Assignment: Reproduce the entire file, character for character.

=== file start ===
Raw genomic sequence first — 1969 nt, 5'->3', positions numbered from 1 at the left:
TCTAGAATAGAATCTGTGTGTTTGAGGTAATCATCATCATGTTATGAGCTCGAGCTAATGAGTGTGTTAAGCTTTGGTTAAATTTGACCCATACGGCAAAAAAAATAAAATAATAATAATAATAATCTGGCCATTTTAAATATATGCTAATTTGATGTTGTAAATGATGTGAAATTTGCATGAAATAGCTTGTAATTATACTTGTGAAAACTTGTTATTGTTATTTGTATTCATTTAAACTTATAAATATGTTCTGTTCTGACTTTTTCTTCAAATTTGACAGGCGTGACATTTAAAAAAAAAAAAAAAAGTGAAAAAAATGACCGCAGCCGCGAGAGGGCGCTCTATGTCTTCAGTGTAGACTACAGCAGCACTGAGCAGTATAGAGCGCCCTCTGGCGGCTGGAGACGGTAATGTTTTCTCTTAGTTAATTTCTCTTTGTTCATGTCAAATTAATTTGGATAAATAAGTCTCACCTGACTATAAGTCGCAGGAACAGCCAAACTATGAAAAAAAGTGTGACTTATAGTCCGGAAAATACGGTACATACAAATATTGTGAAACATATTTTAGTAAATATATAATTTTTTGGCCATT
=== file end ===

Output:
Raw genomic sequence first — 1969 nt, 5'->3', positions numbered from 1 at the left:
TCTAGAATAGAATCTGTGTGTTTGAGGTAATCATCATCATGTTATGAGCTCGAGCTAATGAGTGTGTTAAGCTTTGGTTAAATTTGACCCATACGGCAAAAAAAATAAAATAATAATAATAATAATCTGGCCATTTTAAATATATGCTAATTTGATGTTGTAAATGATGTGAAATTTGCATGAAATAGCTTGTAATTATACTTGTGAAAACTTGTTATTGTTATTTGTATTCATTTAAACTTATAAATATGTTCTGTTCTGACTTTTTCTTCAAATTTGACAGGCGTGACATTTAAAAAAAAAAAAAAAAGTGAAAAAAATGACCGCAGCCGCGAGAGGGCGCTCTATGTCTTCAGTGTAGACTACAGCAGCACTGAGCAGTATAGAGCGCCCTCTGGCGGCTGGAGACGGTAATGTTTTCTCTTAGTTAATTTCTCTTTGTTCATGTCAAATTAATTTGGATAAATAAGTCTCACCTGACTATAAGTCGCAGGAACAGCCAAACTATGAAAAAAAGTGTGACTTATAGTCCGGAAAATACGGTACATACAAATATTGTGAAACATATTTTAGTAAATATATAATTTTTTGGCCATT